Not knowing my limitations has recently led to me spending the majority of my spare time lying on my back in ‘constructive rest’, staring at the ceiling wondering how long I can expect to feel like this and when I can get back to dancing properly without the delayed pain that often doesn’t set in until later in the day.
I’ve always been the girl that can’t sit still. I always have to be moving, being productive, training, strengthening, stretching, dancing…
My injury was never something that I noticed creeping up on me, or maybe the truth is that I did, but chose not to register it and just kept on ignoring the building up of tension. As it was, the pain hit me suddenly and hard on a Friday night and a Monday morning in the middle of contemporary class three weeks ago now.
I’ve never been injured enough to have to stop dancing for more than a few hours, the worst thing that’s happened to me before now was that I stood on my own foot whilst wearing wooden clogs in rehearsal for a festival in Mallorca, the most I missed was a trip to the beach with friends whilst I stayed by the poolside and iced my swollen foot.
Even then, I hated the fact that I was missing out, but now, having to sit out of classes or parts of classes for two weeks was another thing entirely. I understood that I couldn’t physically take part in the classes I had to watch- I couldn’t do a simple tendu exercise in the centre, let alone the allegro or the floorwork-heavy exercises we were doing in contemporary class at the time. My first instinct was to work through and dance anyway, the girl that’s always moving isn’t one for sitting still and watching others dance. This turned out to be the wrong decision the majority of the time, as I would then just ache a whole lot more afterwards.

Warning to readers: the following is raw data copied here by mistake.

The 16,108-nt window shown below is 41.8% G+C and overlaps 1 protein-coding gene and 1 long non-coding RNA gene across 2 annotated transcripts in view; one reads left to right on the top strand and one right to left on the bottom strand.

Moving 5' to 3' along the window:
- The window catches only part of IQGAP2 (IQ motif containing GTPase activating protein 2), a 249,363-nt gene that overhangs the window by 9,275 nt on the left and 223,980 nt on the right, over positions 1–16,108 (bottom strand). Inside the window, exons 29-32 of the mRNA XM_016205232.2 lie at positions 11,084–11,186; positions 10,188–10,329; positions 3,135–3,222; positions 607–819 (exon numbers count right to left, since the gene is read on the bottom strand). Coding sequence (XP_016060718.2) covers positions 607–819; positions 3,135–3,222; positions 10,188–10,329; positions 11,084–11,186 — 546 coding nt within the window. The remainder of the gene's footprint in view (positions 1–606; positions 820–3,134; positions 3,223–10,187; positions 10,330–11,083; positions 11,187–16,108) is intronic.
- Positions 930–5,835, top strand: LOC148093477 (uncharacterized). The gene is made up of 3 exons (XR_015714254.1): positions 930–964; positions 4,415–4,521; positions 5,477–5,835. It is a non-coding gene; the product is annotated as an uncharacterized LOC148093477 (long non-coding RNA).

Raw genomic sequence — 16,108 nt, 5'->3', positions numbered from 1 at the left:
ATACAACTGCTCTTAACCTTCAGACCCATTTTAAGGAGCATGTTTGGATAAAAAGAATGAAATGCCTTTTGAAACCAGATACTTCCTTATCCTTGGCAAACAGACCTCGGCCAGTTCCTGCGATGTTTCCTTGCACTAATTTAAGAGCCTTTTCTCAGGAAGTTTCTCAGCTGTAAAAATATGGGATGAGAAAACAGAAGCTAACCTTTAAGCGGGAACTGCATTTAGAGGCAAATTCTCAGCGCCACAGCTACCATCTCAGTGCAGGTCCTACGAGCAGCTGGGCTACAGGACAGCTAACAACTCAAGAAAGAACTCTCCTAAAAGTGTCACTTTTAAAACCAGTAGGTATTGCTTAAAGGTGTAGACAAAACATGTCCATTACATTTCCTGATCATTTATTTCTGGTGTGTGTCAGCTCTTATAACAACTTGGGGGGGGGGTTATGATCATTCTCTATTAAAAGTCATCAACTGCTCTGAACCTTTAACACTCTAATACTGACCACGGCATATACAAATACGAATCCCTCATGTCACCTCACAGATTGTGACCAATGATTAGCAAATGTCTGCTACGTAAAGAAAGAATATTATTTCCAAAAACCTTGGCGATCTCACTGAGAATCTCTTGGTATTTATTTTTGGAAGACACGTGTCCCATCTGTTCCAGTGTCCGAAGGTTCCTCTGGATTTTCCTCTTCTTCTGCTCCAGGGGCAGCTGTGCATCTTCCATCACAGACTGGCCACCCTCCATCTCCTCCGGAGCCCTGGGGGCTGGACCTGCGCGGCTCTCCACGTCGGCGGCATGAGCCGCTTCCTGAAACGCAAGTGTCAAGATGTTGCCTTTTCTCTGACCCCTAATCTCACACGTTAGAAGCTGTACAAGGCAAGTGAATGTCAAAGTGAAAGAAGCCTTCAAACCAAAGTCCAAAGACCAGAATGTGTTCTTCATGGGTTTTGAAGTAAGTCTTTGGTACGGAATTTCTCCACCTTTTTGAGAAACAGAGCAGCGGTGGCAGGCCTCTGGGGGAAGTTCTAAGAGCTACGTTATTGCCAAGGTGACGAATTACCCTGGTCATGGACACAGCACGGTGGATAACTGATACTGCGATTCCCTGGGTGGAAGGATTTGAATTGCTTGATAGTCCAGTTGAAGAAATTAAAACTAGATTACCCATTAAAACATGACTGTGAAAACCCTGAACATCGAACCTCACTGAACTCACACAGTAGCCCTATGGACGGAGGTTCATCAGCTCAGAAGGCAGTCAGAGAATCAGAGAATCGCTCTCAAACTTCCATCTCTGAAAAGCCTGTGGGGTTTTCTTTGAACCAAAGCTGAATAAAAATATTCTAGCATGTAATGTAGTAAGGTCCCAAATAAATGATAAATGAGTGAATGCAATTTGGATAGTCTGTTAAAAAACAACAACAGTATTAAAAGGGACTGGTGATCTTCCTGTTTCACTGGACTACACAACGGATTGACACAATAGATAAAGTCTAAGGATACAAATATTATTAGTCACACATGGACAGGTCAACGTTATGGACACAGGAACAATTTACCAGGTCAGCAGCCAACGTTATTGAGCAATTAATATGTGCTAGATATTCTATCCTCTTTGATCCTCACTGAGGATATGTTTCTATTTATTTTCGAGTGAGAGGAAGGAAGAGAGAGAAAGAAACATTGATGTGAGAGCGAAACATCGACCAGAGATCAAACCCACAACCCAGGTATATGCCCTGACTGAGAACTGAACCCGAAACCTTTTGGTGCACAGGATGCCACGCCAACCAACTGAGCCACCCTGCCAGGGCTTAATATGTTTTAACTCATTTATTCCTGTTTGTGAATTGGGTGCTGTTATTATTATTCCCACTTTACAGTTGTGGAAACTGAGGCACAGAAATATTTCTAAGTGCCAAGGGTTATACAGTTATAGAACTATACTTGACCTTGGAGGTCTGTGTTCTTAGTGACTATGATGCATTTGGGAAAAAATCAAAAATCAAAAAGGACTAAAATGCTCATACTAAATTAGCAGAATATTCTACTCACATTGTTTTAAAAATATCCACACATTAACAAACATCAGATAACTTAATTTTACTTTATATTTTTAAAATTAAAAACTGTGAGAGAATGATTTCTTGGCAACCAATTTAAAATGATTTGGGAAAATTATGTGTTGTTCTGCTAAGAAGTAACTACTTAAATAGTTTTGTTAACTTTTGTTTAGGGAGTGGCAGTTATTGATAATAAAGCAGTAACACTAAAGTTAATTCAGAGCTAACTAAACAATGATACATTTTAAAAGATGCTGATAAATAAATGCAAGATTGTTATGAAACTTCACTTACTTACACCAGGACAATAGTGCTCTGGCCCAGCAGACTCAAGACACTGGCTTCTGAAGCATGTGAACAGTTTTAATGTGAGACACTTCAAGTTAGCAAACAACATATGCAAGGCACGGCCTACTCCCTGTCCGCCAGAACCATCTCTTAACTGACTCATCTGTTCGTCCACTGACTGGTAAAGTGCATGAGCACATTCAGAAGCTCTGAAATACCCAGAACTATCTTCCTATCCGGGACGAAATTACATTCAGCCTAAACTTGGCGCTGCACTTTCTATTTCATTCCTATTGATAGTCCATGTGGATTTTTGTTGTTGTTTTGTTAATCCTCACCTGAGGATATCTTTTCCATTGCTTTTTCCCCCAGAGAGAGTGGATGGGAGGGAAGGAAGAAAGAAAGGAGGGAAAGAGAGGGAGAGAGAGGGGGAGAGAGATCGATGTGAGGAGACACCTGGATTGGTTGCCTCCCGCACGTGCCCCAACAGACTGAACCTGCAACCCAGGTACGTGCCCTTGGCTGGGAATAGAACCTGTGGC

Navivgating what I can and can’t do has been a rough ride. Obviously I want to be able to do everything that I could before, no one wants to think that they’re going backwards whilst everyone else is going forwards. In several conversations with Mr Injury Support, Fabiano I’ve talked about how I want to get back to ‘pushing myself like normal’, he has told me that here lies the problem, I’ve been pushing myself too much and this is what has led to his diagnosis:’You have worked through tension and over contracted your lumbar musculature (they are in spasm)’.
I have no desire to control my constant need to be moving and improving, it’s in my nature, but I do now understand that my body is trying to tell me to slow down. For the past few weeks I have been trying to control the girl that can’t sit still… Feldenkrais is my new favourite thing to notice and relieve my pain (when I don’t also notice my fatigue and hang on the edges of sleep for an hour and a half). I’ve been doing a LOT of constructive rest, watching the clouds through the skylight of my leeds bedroom is also pretty relaxing. Attempting to control the stress of my hectic lifestyle is also helping- I didn’t realise just how physical the effect of stress can be on the muscles in my back.
My problem is still that I think that the pure belief of me thinking that I’m ok, will mean that I am ok. I’ll just do a few of these, I can do that, that doesn’t involve arching or weight-bearing, I’ll be fine. This way of working just keeps coming back to haunt me later.
So this reading week involves a lot of time with family and friends, a lot of relaxing, a lot of research, a lot of slowing down and a lot of my time lying on my back. Watching class has made me realise how much I want this still, even after almost a complete year of full time training- I feel so so much more motivated now, not less as people often ask. I so want to dance, and I so can’t wait to dance properly again.